Colt Scout: DE Eli Nichols

(Photo: Duke University Athletics)

Duke University's 2005 squad suffered through a 1-10 season, but defensive end Eli Nichols managed to be a standout talent. Find out why Jerry Langton believes that the Colts will take a look at him during the upcoming college season.

Eli Nichols, DE
Duke


Numbers: 6040, 264 pounds, 4.82-4.89 forty-speed

2005 Stats: 30 tackles, 18 assists, 8-29 tackles for loss, 3-16 sacks, 2 pass deflections, 1-0-0 fumble recovery

Who He Reminds Me Of: Ellis Wyms(pictured right), a sixth-round pick by Tampa Bay in 2001 who has carved out a nice career as a wave tackle and occasional end.

The Player: Nichols is a player who's fun to watch. He's a scrapper who gives his all on every play and tapes of his technique could be used to teach young defensive linemen how to play the right way. He has a strong first step off the ball, stays low and uses his hands in a variety of effective ways. Despite being the only elite player on the defensive line of an also-ran team (the Blue Devils went 1-10 in 2005), he willingly fights off double and triple teams and does the necessary dirty work to free up teammates. Surprisingly strong (the school claims he's capable of a 440-pound bench press) and willing to fight for every fraction of an inch, Nichols has a non-stop motor and tracks the ball astonishingly well.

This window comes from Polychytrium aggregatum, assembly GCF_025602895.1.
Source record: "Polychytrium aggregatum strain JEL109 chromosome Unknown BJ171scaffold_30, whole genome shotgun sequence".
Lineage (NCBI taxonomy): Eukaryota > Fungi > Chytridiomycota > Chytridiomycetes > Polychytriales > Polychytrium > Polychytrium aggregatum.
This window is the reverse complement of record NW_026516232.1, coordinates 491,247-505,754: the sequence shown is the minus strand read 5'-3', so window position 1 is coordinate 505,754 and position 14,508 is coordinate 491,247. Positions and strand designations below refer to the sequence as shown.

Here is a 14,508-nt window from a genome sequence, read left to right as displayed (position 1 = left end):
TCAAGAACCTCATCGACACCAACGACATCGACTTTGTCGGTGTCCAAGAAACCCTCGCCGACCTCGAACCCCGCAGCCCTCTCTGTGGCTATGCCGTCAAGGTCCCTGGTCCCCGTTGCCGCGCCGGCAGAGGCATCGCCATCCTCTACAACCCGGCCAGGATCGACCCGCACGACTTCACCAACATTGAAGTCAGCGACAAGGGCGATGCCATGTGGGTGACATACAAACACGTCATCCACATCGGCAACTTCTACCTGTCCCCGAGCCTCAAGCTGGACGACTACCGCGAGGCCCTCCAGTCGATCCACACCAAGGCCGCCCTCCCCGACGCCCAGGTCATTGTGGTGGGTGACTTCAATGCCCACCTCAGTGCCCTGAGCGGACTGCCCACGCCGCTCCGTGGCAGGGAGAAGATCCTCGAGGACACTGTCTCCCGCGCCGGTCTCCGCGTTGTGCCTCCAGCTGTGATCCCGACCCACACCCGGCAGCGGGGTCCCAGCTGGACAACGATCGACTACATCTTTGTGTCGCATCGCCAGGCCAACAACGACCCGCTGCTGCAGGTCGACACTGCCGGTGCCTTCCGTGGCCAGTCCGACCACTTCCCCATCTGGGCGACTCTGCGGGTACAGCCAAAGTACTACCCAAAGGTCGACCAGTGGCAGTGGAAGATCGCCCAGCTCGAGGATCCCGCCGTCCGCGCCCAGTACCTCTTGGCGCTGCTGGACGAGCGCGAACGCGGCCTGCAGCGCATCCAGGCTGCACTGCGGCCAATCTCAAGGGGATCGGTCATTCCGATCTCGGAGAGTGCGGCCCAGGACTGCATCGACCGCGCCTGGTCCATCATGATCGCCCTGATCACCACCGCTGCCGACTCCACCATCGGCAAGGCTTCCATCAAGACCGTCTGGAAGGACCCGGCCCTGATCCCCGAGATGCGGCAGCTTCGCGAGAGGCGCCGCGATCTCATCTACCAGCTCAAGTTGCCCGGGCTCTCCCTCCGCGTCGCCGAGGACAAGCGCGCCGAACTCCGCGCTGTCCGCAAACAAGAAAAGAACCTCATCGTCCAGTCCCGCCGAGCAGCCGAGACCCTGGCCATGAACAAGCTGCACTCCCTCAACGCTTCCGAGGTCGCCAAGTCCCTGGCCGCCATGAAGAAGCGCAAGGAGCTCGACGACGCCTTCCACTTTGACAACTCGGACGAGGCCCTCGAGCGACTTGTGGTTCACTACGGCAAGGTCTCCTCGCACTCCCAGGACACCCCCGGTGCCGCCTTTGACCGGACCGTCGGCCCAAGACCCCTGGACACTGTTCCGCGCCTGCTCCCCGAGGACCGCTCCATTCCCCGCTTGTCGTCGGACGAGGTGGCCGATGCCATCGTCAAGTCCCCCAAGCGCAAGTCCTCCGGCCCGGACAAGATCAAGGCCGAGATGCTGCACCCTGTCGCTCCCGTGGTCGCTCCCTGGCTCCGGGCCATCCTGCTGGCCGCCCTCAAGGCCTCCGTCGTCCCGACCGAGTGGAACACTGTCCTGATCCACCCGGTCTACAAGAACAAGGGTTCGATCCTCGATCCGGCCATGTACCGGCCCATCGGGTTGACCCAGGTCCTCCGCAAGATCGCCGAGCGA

He has a reputation as an upstanding and intelligent young man and is likely to complete his mechanical engineering degree this season. "I have a lot of respect for Eli," Duke head coach Ted Roof said. "He has made himself into a very solid defensive lineman in this league. Eli is a very accountable football player, and from a coach's perspective, that is worth its weight in gold."

While I have very little doubt that Nichols will make a fine pro lineman, I'm not as sure he'll stay at end. His lack of agility, suddenness and foot speed make him better suited to play inside or as a 3-4 end, despite his lack of bulk. When I have seen him in action, he always seemed to make more plays in traffic — taking advantage of the chaos in the junk — than in space.

How He Fits: The Colts like to rotate and move around their linemen and a guy like Nichols could easily use quickness, determination and technique to take advantage of tired guards and centers late in games. Capable of lining up at any position on the Colts four-man front, Nichols' lack of size probably wouldn't hurt him in the NFL if he is used in the right position at the right time.


Photo: Duke University Athletics

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